An Indiana judge issued a summary judgment  this week, stating that the Indiana Right to Farm Act is constitutional and ruled in favor of farms in four different lawsuits. Judge Marianne Vorhees decided in favor of farms in the cases of Armstrong and Dungan vs. Gary Foulke and Maxwell Farms of Indiana Inc.; Neudecker vs. Maxwell Farms of Indiana Inc.; Pegg vs. Maxwell Foods; and Williams vs. Maxwell Farms of Indiana Inc. These lawsuits were seeking damages from farms for creating a nuisance with regards to odor, manure management practices, and location of farms.

In each of the four cases, Judge Vorhees found that the plaintiffs failed to prove negligence in the way the farms were operated and located. “Maxwell Farms is extremely pleased to have prevailed in the recent court actions brought against the company and some of its growers claiming swine production is a nuisance in our community,” stated Joe Baldwin, operations manager of Maxwell Farms of Indiana. 

Both Jerry Warren, president of Randolph County Farm Bureau, and Joe Baldwin, Maxwell Farms, have attended at least two of the hearings for the above cases. According to Baldwin, “During the last five years we have had to defend our agriculture practices which are commonly practiced throughout the Midwest in swine producing communities. We find it unfortunate that a few individuals have attempted to discredit our industry despite the fact that Maxwell Farms maintains an excellent environmental record in the state of Indiana and establishes high standards that our contract grower families are expected to meet.”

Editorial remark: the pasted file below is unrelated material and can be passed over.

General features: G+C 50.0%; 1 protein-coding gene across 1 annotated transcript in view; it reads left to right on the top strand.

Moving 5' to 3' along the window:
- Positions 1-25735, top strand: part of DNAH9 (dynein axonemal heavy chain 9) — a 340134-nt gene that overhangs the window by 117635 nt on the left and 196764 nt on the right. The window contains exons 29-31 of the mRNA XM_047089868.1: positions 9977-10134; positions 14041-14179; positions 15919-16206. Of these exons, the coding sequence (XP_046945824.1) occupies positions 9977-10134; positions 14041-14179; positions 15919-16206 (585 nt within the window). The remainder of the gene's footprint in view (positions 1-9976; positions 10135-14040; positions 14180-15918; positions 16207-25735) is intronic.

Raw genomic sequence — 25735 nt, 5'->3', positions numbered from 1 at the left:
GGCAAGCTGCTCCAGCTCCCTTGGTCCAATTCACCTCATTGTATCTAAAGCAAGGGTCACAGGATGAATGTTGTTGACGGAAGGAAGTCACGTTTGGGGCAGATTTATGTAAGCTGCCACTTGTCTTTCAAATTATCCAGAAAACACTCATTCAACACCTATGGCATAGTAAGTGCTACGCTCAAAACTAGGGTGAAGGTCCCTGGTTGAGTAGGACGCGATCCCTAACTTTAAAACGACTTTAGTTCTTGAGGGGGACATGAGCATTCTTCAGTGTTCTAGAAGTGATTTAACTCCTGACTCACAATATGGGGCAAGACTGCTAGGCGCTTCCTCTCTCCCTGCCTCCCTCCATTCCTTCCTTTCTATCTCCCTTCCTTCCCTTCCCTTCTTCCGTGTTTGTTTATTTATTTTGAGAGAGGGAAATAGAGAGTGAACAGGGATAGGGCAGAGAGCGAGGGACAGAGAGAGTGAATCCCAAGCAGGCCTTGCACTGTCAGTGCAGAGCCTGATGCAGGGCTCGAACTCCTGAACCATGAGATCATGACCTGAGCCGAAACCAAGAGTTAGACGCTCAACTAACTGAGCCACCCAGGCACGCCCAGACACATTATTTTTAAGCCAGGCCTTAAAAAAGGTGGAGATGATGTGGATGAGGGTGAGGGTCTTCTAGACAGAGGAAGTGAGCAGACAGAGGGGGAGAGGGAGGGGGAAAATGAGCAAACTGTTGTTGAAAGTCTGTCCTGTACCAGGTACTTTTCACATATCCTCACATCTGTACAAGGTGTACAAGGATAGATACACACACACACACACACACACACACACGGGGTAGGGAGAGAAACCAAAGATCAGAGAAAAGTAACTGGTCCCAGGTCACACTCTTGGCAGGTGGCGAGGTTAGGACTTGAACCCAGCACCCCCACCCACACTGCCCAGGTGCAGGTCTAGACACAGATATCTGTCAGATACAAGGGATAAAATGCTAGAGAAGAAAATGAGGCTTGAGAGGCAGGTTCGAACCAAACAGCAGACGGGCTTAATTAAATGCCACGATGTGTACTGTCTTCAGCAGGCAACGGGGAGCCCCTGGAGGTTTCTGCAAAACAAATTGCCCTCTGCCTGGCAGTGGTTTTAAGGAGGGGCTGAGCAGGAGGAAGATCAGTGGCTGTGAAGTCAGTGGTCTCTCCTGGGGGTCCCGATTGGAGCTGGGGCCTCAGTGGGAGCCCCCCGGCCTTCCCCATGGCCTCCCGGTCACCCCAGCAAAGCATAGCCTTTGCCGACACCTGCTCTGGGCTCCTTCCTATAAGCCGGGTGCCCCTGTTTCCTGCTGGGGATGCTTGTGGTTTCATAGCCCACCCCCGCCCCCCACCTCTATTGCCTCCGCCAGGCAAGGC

“This judgment is a positive victory consistent with other victories that have upheld Indiana farmer’s right to farm and reasonably grow their farms,” said Mark Thornburg, general counsel and director of legal affairs for Indiana Farm Bureau Inc. “Indiana Farm Bureau successfully sought changes to the Right to Farm law in 2005 to increase farmers flexibility under the Right to Farm law.”

“The significance for this ruling for Randolph County farmers and Indiana farmers the ability to run well-managed operations without fear of legal repercussions,” stated Jerry Warren, Randolph County Farm Bureau president .

All 50 states have a Right to Farm Act.  This act protects farms using commonly accepted agricultural practices from being considered a nuisance in agriculturally zoned areas. This act is seen by legislatures in all 50 states as the Unites States’ ability to protect its own food, fuel and fiber production.